There's a running gag on the internet, taking a movie from one genre and re-cutting it as if it were another one entirely. Horror classic The Shining becomes a family-friendly heartwarmer; musical romance West Side Story becomes a zombie action flick; and so on. That trick should be a lot easier with Julie Delpy's Lolo, since by all rights this rom-com should be a psychological thriller.
It sounds like a joke, but Lolo really does have more in common with Fatal Attraction than with, say, 2 Days in Paris or A Perfect Plan. We start with Violette (Delpy), dissatisfied with the Atlantic coastal spa vacation she's sharing with her fellow 40-something friend Ariane (Karin Viard), who says she just needs to get laid. With perfect timing, a guy falls in her lap. Or at least his fish does.
Violette and Jean-René (Dany Boon) couldn't be more different. This "Biarritz bumpkin" is the sort of guy who you might expect to show up as an extra guest in Le Dîner de Cons, while Violette mills about in the ultra-chic world of Parisian art and fashion, on a nickname basis with Karl Lagerfeld. But he's sweet and, we're told, prodigiously endowed, so she keeps him around, to the mortification of her darling son, Lolo (Vincent Lacoste).
And Lolo is where Lolo starts to get weird. An aspiring artist himself, Violette returns to her apartment to find him back in his old room, having broken up with his girlfriend. He disapproves of her new boyfriend, but plays up the jeune-filial affection with his "mommykins" while secretly setting out to destroy Jean-René. It starts with itching powder and subtle hints of infidelity, but Lolo is set with plans for broken bones, framed cyberterrorism charges, and even polonium poisoning if it comes to that.
All that's missing is a boiled rabbit, yet somehow this plays as a comedy. I'm not being sarcastic here, it really is hilarious, in a middlebrow-French way. Boon is a gifted cut-up, ready to stand in the firing line of any embarrassing punishment Lolo dishes out. I might not seek out Jean-René as a friend, but Boon makes him the sort of well-meaning dope it's hard not to like. Unless you're a psychopath with mommy issues, at least.
Lacoste's Lolo may be another reason it works as comedy instead of horror. He's clearly unhinged over Jean-René, but if he were any meaner about it the pranks would verge over from funny to scary. The downside, though, is that it's hard to really buy the character getting this obsessed with driving away his mother's boyfriend without digging deeper into this darker side of the character.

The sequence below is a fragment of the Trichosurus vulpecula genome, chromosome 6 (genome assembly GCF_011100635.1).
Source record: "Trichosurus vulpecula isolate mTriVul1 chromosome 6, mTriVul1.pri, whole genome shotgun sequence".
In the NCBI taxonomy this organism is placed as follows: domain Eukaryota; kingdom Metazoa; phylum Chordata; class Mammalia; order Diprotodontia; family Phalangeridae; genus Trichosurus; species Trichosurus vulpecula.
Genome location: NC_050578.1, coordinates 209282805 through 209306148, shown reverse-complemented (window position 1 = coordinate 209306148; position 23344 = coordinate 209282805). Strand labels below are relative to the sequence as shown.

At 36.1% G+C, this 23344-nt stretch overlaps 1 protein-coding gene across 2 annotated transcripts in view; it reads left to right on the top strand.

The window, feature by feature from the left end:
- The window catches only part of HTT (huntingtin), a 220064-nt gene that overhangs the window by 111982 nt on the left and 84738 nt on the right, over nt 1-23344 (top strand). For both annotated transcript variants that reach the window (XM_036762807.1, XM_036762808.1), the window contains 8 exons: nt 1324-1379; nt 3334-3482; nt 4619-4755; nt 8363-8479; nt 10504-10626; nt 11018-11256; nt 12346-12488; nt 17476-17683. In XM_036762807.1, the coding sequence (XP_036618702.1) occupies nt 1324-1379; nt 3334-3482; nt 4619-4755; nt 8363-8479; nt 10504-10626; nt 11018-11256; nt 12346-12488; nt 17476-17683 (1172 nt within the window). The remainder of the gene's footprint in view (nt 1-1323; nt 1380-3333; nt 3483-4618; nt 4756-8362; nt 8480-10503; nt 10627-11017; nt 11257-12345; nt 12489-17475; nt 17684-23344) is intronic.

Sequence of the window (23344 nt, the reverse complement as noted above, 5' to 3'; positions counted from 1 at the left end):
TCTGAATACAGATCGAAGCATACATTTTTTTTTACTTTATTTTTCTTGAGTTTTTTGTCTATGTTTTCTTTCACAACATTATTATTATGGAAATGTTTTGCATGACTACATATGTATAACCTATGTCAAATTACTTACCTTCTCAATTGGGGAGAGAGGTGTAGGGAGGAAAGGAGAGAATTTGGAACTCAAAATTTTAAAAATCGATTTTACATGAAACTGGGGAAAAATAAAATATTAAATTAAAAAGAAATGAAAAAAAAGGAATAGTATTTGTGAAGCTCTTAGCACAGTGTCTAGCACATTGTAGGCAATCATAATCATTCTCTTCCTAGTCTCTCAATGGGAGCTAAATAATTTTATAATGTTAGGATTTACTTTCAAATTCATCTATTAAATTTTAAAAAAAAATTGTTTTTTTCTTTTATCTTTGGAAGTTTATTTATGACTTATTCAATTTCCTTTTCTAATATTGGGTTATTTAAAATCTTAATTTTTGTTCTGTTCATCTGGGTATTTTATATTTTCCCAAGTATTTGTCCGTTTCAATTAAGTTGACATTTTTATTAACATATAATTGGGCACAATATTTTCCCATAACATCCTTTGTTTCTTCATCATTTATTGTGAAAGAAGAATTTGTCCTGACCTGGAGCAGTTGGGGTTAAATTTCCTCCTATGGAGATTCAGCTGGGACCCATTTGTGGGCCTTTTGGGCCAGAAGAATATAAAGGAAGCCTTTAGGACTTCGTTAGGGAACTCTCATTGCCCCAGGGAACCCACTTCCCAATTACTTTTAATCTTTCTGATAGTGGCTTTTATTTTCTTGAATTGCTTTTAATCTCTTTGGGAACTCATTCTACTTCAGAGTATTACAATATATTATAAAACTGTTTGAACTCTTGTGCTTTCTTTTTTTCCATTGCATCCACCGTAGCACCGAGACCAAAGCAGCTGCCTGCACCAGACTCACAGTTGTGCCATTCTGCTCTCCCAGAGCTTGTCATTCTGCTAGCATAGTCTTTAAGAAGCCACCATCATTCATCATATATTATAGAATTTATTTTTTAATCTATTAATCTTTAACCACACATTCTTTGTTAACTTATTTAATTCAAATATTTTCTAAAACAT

But since the story does share so much of its foundation with scarier movies, it makes sense to ask some of the usual questions about thrillers that we might not normally ask about comedies. Chief among them: what are we really scared about here? If this were an American movie, the obvious answer would be the generation of stay-at-home Millennials and the havoc they wreak on their parents' lives. Sternly throwing your grown kid out of the house is something most members of Generation X would ascribe to their Baby Boomer parents, which is the last thing they'd want to admit to being. Gen-Xers want to be the cool parents who are friends with their children. It's only within their closest friendships -- like that between Violette and Ariane -- that they'll admit the honest fact: sometimes they can't stand the little brats.
Violette is caught between that uncomfortable truth, the part she played in raising this kid, and her inability to take responsibility for him by pushing him out of the nest so she can have her own life; a scary place to be, indeed. You'd almost have to laugh just to get through it.
Rating: 3 out of 5